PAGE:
Enron Logo

Enron LogoEnron Logo PNG

Enron Corporation was an energy, commodities, and services corporation with headquarters in Houston, Texas, US. Its bankruptcy was preceded by a huge accounting scandal.

Meaning and history

Enron was established in 1985 as a result of the merger between two comparatively small regional companies. Sixteen years later, in 2001, the company had over 29,000 employees and a revenue of over $100 billion. Moreover, it was named the country’s “Most Innovative Company” by the Fortune magazine for six consecutive years.

The so-called Enron Scandal, which was publicized in 2001, showed that the company’s financial condition was a creatively planned accounting fraud. While in the middle of 2000, the company’s stock price was US$90.75 per share, it became as low as $1 by late 2001.

Enron logo

Enron Logo

The emblem featured a large letter “E” that was “standing” on its lower left end (as a result, all the bars were directed diagonally, instead of being directed vertically and horizontally). Along the left side of the “E,” the word “Enron” was written in an all-caps sans serif typeface. It looked like the letters of the company’s name were carrying the large “E.”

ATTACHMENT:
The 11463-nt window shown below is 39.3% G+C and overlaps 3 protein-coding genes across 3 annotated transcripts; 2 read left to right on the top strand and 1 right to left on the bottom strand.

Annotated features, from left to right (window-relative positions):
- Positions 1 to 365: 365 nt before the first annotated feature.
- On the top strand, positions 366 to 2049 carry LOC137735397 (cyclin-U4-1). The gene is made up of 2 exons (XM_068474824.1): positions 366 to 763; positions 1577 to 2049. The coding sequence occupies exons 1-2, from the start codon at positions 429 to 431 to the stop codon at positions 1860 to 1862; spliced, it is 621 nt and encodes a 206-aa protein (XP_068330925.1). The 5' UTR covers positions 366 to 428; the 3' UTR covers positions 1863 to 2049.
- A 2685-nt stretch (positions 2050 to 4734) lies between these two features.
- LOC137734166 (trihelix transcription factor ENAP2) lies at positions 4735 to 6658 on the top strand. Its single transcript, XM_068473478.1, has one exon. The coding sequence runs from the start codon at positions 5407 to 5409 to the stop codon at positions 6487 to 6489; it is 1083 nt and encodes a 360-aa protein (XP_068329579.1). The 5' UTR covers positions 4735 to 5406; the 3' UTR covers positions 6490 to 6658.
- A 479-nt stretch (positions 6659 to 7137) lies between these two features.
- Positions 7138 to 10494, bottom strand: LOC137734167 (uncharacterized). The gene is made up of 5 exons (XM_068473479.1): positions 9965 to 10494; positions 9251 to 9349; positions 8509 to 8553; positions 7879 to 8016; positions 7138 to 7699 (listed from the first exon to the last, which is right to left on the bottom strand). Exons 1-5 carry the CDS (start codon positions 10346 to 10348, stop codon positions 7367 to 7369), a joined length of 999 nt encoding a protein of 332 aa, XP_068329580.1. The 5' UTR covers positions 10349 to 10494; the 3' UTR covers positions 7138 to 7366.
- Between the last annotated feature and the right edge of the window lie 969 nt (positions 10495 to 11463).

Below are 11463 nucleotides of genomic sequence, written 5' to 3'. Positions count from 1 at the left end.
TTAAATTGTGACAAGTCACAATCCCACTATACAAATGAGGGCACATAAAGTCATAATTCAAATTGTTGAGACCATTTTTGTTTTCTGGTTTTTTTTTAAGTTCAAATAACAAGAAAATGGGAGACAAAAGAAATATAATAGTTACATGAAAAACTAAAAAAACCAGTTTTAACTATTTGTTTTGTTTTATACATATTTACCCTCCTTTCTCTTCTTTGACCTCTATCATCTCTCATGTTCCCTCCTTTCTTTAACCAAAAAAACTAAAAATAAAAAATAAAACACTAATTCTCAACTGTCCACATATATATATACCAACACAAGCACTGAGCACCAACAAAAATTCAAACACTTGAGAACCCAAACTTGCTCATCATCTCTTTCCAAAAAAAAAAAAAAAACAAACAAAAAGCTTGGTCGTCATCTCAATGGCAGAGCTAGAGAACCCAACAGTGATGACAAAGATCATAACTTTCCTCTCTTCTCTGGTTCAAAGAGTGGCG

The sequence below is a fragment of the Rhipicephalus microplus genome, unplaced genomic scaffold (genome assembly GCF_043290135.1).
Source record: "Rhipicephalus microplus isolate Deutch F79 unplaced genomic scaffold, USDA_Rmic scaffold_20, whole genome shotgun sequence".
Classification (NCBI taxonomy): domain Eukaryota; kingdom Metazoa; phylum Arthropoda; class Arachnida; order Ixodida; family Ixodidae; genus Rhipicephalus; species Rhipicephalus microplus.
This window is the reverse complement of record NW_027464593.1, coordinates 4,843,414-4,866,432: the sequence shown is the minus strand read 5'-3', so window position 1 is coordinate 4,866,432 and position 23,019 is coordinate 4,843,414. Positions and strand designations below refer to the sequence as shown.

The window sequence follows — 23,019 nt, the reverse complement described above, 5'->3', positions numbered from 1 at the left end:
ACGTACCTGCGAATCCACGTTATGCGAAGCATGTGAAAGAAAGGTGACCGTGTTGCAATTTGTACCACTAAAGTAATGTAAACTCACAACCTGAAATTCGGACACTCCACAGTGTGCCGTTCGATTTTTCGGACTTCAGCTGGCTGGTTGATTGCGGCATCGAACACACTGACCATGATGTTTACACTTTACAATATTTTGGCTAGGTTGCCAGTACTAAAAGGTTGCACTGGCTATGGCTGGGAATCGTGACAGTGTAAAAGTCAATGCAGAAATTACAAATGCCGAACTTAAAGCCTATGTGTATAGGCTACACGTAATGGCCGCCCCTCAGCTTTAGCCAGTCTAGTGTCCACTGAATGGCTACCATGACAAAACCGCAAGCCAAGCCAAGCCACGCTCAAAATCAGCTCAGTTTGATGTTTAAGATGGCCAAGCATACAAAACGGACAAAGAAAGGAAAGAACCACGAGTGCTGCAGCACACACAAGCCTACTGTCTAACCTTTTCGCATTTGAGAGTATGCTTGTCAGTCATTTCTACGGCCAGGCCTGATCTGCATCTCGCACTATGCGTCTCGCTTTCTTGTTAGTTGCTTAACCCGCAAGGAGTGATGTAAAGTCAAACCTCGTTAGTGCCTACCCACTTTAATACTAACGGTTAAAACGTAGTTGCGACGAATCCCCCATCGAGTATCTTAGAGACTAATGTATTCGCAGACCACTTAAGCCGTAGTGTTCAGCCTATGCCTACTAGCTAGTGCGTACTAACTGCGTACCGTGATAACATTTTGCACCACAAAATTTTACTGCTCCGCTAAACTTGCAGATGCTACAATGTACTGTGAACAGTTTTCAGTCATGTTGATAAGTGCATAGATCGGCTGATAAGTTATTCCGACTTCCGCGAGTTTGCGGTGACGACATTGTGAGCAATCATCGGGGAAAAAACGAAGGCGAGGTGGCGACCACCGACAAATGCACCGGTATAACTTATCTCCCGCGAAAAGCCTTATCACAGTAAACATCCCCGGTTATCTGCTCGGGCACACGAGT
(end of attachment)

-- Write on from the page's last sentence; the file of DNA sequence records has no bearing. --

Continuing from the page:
The two parts of the design merged because of the lack of the left line on the “E” and because the top right end of the “N” was extended to form the lower side of the “E.”

The name of the company and the lower part of the “E” were blue on the white background, while the top two bars of the “E” were red and green.

The wordmark was in an unnatural, unstable position. While we can hardly suggest that was the company’s intention to make such an “unstable” logo, it looks like even the visual brand identity hinted at the problems awaiting Enron.

Logo Enron

About the author

The Enron logo, which was introduced in 1996, has been known as the last major logo created by Paul Rand before his death.

Paul Rand (1914 – November 1996) was a US art director and graphic designer, who created a lot of hugely popular logotypes, including those for IBM, UPS, ABC, and NeXT. Quite a few corporate identities created by Rand are still in use.